Tanya K. Hernandez, LAPA Fellow; Fordham University

Hate Speech and the Language of Racism in Latin America: A Lens for Reconsidering Global Hate Speech Restrictions

Date: 
Mon, 11/08/2010
Location: 
4:30 PM, Library Lounge, Bendheim Center for Finance

* Please note new location *

 Please join us for a LAPA Seminar with Tanya K. Hernandez,  for a discussion of "Hate Speech and the Language of Racism in Latin America: A Lens for Reconsidering Global Hate Speech Restrictions." The commentator will be Imani Perry, Professor of African American Studies.

As always, the LAPA format asks that seminar participants familiarize themselves with the paper in advance. The commentator will open the session by summarizing the main themes in the paper and presenting some topics for discussion. The author then has the right of first response before we open to the floor for questions. The seminar will end with a brief reception in the Library Lounge at the Bendheim Center
for Finance
, giving everyone a chance to mingle and meet. 

From Tanya Hernandez:  "In Latin America, like many countries in Europe, hate speech is prohibited.  Yet, Latin America is rarely included in the transnational discussion regarding the regulation of hate speech.  Instead, the discussion is captured by the binary comparisons between the advisability of Europe's hate speech regulations as opposed to the United States free speech acceptance of hate speech.  As a result, the ability to fundamentally examine the connections between hate speech and inequality, in addition to the most effective legal mechanisms for addressing it, is undermined.  It is especially critical to broaden the hate speech debate now that we are seeing an apparent rise in the occurrence of hate speech worldwide.  Expanding the transnational hate speech discussion to incorporate the Latin American context can help to provide insights about which legal structures are pragmatically more effective.  For persons of African-descent frequently subjected to the blows of racist hate speech in Latin America, there is little effective enforcement of the criminal law sanctions that predominate.  In contrast, civil law remedies may better address the harms of hate speech while still pursuing the goal of fostering a productive public discourse."

Tanya K. Hernandez is a professor of law at Fordham University School of Law, where she teaches Comparative Employment Discrimination, Critical Race Theory, and Trusts & Estates. She received her A.B. from Brown University, and her J.D. from Yale Law School, where she served as Note Topics Editor of the Yale Law Journal. She has served as a faculty fellow at the Institute for Research on Women at Rutgers University, and as a scholar in residence at the Schomburg Center for Research in Black Culture. In 2009, Professor Hernandez was elected to the American Law Institute and in 2007, Hispanic Business Magazine selected her as one of the 100 Most Influential Hispanics. Professor Hernandez serves on the editorial boards of the Journal of Legal Education, and the Latino Studies Journal published by Palgrave Macmillan Press. Professor Hernandez’s scholarly interest is in the study of comparative race relations and anti-discrimination law, and her work in that area has been published in the California Law Review, Cornell Law Review, Harvard Civil Rights Civil Liberties Law Review, and the Yale Law Journal amongst other publications. With George Washington University Law School colleague Robert Cottrol, Professor Hernandez wrote the forthcoming volume The Long Lingering Shadow: Law, Liberalism and Cultures of Racial Hierarchy and Identity in the Americas (UNC Press, 2010). While at Princeton, she will conduct the research for her next book, which is focused on the topic of Latino inter-ethnic racism in the workplace and its implications for the enforcement of employment discrimination laws.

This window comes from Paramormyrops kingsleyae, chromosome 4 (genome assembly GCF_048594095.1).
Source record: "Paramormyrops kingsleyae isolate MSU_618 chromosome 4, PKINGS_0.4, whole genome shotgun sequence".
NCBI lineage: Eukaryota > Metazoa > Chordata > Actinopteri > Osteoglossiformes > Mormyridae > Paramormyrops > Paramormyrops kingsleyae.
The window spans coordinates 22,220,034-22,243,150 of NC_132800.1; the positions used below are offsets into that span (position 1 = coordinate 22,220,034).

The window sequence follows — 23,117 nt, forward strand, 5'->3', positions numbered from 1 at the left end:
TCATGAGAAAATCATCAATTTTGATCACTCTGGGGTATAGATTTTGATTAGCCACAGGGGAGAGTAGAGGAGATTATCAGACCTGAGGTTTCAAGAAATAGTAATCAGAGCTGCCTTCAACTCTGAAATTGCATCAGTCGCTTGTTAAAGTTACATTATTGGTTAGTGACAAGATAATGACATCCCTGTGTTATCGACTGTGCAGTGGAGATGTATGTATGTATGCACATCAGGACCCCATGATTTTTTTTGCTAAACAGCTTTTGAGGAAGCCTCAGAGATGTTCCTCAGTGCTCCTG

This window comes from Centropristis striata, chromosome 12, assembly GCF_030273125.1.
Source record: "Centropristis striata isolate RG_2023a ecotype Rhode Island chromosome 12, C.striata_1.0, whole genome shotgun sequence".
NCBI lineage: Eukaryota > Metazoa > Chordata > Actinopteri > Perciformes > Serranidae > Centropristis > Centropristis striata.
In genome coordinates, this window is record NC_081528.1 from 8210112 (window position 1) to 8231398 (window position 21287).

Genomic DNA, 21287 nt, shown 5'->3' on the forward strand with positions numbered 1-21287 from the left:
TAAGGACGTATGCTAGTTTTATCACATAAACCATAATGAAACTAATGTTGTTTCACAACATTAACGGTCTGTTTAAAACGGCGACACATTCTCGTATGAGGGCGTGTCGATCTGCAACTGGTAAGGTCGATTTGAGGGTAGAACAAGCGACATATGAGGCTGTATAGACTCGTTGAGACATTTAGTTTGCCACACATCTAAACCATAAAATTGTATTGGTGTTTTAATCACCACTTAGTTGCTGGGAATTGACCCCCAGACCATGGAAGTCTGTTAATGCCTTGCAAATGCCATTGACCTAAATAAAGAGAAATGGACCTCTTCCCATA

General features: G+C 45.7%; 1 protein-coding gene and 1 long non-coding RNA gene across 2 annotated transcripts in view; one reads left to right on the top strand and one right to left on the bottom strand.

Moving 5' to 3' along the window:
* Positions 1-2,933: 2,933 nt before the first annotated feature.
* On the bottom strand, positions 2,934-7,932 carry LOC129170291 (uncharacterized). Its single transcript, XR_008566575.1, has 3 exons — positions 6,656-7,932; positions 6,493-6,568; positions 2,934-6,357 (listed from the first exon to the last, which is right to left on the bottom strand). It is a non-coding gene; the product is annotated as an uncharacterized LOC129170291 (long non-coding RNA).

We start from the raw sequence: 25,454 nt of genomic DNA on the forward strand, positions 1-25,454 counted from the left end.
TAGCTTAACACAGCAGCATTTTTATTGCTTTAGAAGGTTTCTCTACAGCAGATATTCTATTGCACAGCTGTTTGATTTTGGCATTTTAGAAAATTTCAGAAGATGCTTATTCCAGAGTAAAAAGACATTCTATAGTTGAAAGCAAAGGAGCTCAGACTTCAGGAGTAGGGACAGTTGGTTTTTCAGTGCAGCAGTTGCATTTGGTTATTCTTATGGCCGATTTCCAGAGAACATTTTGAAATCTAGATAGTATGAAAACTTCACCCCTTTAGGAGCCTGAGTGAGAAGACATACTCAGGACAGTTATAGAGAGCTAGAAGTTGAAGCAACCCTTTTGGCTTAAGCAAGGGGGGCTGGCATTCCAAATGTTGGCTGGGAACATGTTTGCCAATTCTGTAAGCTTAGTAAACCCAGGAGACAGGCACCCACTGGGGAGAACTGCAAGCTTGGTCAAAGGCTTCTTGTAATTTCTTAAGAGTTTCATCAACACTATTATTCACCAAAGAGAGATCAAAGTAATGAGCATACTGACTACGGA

Imani Perry is an interdisciplinary scholar who studies race and African American culture using the tools provided by various disciplines including: law, literary and cultural studies, music, and the social sciences. She has published numerous articles in the areas of law, cultural studies, and African American studies, many of which are available for download at: imaniperry.typepad.com. She also wrote the notes and introduction to the Barnes and Nobles Classics edition of the Narrative of Sojourner Truth. Professor Perry teaches interdisciplinary courses that train students to use multiple methodologies to investigate African American experience and culture.